How to cope in lockdown without wine o’clock

How to cope in lockdown without wine o’clock

Lockdown is a curious contradiction. On the one hand, we’re all following a strict set of new rules; but on the other, life is strangely rule-free. How we’re choosing to cope in lockdown is changing as the pandemic progresses.

There is no dressing for the office, no commute, no real schedule at all. And in the spring, some of us filled those newly flexible days by relaxing personal rules around drinking, too. ‘Wine o’clock’ got earlier and earlier. First it was 6pm; then 5pm; then 4pm after the departmental Zoom; then 2pm … then, oh, let’s have a glass of wine with lunch.

Reasons to drink

Some of us were lonely, many were anxious. A global trauma such as a pandemic is bound to have that effect. And women in particular were run ragged by extra domestic responsibility until that 30 minutes of numbing escapism between making dinner and tidying up seemed like the only time we had to ourselves. No wonder we reached for the bottle.

How we’re choosing to cope in lockdown

Figures released last week by the industry monitor Drinkaware reflect all those drinking memes and Facebook anecdotes we shared, showing 26 per cent of people in the UK drank more during the first lockdown, with most of the increase in consumption driven by women.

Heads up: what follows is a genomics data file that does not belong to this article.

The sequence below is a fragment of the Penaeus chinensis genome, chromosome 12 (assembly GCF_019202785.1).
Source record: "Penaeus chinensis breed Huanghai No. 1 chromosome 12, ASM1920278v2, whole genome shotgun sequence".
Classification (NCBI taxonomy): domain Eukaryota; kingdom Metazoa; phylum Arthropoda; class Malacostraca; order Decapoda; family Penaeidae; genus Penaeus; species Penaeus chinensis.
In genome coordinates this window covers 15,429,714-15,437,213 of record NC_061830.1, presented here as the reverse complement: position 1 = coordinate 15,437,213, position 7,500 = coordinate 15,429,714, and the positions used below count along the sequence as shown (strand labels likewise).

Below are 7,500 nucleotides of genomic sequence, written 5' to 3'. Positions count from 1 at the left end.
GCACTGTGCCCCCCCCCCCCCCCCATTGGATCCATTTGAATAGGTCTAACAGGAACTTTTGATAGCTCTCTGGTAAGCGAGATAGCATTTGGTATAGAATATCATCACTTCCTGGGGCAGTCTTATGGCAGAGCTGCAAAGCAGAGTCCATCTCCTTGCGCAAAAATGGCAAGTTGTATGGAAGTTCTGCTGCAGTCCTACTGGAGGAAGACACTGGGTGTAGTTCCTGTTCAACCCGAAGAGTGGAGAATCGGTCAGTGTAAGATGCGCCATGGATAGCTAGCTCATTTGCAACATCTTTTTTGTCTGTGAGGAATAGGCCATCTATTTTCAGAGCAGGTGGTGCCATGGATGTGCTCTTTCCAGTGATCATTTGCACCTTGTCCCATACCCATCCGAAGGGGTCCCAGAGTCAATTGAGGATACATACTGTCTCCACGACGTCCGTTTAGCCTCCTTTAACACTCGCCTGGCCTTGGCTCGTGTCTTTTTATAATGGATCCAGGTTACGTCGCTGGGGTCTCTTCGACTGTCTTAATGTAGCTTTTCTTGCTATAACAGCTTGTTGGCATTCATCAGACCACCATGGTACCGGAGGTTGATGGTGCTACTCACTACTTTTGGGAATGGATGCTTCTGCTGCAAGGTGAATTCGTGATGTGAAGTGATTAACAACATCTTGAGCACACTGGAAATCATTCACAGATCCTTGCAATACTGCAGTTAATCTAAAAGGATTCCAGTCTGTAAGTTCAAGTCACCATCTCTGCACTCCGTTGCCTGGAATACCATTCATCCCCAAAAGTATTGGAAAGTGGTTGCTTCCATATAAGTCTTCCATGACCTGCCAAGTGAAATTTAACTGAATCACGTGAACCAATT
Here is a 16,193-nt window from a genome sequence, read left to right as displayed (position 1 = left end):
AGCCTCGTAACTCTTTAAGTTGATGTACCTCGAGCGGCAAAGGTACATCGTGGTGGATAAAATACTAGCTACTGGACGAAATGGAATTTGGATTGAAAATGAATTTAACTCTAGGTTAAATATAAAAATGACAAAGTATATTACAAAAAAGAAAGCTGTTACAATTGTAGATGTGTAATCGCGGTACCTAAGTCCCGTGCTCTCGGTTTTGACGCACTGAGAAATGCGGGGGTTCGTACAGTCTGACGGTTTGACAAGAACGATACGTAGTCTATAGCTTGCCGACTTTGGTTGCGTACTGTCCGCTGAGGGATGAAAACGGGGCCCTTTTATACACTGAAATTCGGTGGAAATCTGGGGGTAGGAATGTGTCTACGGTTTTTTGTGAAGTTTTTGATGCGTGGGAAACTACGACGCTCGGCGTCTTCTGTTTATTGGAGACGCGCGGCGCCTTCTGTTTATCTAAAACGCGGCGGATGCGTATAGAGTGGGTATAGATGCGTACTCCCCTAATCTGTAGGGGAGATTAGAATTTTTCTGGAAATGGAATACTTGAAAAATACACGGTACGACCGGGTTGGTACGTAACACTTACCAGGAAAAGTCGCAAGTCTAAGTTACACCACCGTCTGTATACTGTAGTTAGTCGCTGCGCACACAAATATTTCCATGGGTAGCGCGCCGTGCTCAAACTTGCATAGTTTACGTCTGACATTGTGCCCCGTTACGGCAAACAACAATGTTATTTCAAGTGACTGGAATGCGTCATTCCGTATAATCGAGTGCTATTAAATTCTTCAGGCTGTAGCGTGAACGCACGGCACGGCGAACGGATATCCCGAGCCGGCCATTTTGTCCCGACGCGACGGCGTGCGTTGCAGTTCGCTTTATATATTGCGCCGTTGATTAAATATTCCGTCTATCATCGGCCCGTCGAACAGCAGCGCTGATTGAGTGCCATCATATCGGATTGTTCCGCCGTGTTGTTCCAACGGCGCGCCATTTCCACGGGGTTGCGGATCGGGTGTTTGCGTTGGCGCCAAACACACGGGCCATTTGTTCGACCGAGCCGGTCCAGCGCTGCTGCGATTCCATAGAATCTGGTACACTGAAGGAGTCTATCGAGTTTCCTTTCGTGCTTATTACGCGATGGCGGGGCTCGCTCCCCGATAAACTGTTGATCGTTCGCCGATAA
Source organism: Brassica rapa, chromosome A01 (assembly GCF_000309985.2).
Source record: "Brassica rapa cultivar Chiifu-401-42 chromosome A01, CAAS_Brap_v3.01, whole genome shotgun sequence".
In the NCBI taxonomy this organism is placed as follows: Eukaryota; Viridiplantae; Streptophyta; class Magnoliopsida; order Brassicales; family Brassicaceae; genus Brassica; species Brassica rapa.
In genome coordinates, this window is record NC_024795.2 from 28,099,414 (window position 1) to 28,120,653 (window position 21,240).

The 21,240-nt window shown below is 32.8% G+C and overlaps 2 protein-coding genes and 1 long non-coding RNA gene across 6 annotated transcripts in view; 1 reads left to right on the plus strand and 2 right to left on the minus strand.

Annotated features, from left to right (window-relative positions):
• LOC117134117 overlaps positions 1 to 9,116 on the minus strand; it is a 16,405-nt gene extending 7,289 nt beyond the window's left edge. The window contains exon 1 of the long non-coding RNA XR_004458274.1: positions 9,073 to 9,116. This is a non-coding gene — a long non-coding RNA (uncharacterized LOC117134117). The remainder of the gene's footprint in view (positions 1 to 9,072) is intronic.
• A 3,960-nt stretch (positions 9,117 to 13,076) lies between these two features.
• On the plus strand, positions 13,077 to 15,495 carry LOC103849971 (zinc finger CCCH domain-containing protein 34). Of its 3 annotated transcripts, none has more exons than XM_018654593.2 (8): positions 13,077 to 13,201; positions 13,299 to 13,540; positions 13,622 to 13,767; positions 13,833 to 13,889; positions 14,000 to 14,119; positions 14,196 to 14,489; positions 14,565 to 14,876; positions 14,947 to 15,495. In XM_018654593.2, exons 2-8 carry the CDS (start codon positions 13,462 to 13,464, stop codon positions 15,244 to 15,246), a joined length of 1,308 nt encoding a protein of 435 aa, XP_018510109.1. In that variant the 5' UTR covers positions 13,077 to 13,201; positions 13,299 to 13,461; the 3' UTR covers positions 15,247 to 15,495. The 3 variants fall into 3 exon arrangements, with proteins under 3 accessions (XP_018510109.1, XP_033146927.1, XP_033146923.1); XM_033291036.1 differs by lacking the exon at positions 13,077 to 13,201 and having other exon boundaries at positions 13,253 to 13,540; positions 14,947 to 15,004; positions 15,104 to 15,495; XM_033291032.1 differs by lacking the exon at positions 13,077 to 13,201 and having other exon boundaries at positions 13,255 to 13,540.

Midlife, middle-class drinkers in particular were more likely to have drunk more than pre-lockdown.

The reasons most often given were ‘having more time available’ and having ‘less structure to my day’, although stress, anxiety and boredom played big roles, too.

And yet, this time around, many of us don’t want to drink like that.

Freedom from Alcohol

I run a freedom from alcohol movement called This Naked Mind, named after my best-selling book, which offers people strategies and support to cut back on or give up alcohol altogether.

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More than seven million people have downloaded my podcast. And at the end of the last lockdown, we noticed a distinct uptick in people signing up to join my programme to quit drinking.

For many, lockdown was a period of reckoning. Perhaps for the first time, they saw in stark outline how much they drank, how easily it could get out of hand and how exhausted it was making them feel. Living in thrall to the bottle is not how they want to spend the second lockdown, let alone the rest of their lives.

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